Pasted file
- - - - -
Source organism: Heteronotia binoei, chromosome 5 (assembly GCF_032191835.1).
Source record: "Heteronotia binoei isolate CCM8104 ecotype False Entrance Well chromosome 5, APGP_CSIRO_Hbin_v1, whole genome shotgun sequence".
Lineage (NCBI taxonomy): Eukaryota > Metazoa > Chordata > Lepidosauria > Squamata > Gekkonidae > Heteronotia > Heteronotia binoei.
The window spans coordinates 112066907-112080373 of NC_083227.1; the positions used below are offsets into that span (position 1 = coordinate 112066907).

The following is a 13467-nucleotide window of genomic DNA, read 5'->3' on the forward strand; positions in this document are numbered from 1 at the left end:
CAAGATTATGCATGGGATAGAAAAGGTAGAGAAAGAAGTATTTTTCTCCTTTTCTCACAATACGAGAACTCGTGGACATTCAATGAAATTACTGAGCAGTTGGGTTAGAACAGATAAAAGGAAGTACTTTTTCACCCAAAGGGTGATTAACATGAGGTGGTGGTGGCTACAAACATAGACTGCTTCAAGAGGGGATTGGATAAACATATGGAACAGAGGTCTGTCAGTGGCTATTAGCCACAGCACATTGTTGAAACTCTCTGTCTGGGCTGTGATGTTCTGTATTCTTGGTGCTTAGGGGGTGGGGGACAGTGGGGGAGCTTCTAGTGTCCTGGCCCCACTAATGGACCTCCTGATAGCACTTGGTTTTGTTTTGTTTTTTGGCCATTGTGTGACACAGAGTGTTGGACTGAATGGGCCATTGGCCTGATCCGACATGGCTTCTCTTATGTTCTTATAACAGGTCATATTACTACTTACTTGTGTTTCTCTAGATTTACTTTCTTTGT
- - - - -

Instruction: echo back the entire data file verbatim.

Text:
Source organism: Heteronotia binoei, chromosome 5 (assembly GCF_032191835.1).
Source record: "Heteronotia binoei isolate CCM8104 ecotype False Entrance Well chromosome 5, APGP_CSIRO_Hbin_v1, whole genome shotgun sequence".
Lineage (NCBI taxonomy): Eukaryota > Metazoa > Chordata > Lepidosauria > Squamata > Gekkonidae > Heteronotia > Heteronotia binoei.
The window spans coordinates 112066907-112080373 of NC_083227.1; the positions used below are offsets into that span (position 1 = coordinate 112066907).

The following is a 13467-nucleotide window of genomic DNA, read 5'->3' on the forward strand; positions in this document are numbered from 1 at the left end:
CAAGATTATGCATGGGATAGAAAAGGTAGAGAAAGAAGTATTTTTCTCCTTTTCTCACAATACGAGAACTCGTGGACATTCAATGAAATTACTGAGCAGTTGGGTTAGAACAGATAAAAGGAAGTACTTTTTCACCCAAAGGGTGATTAACATGAGGTGGTGGTGGCTACAAACATAGACTGCTTCAAGAGGGGATTGGATAAACATATGGAACAGAGGTCTGTCAGTGGCTATTAGCCACAGCACATTGTTGAAACTCTCTGTCTGGGCTGTGATGTTCTGTATTCTTGGTGCTTAGGGGGTGGGGGACAGTGGGGGAGCTTCTAGTGTCCTGGCCCCACTAATGGACCTCCTGATAGCACTTGGTTTTGTTTTGTTTTTTGGCCATTGTGTGACACAGAGTGTTGGACTGAATGGGCCATTGGCCTGATCCGACATGGCTTCTCTTATGTTCTTATAACAGGTCATATTACTACTTACTTGTGTTTCTCTAGATTTACTTTCTTTGT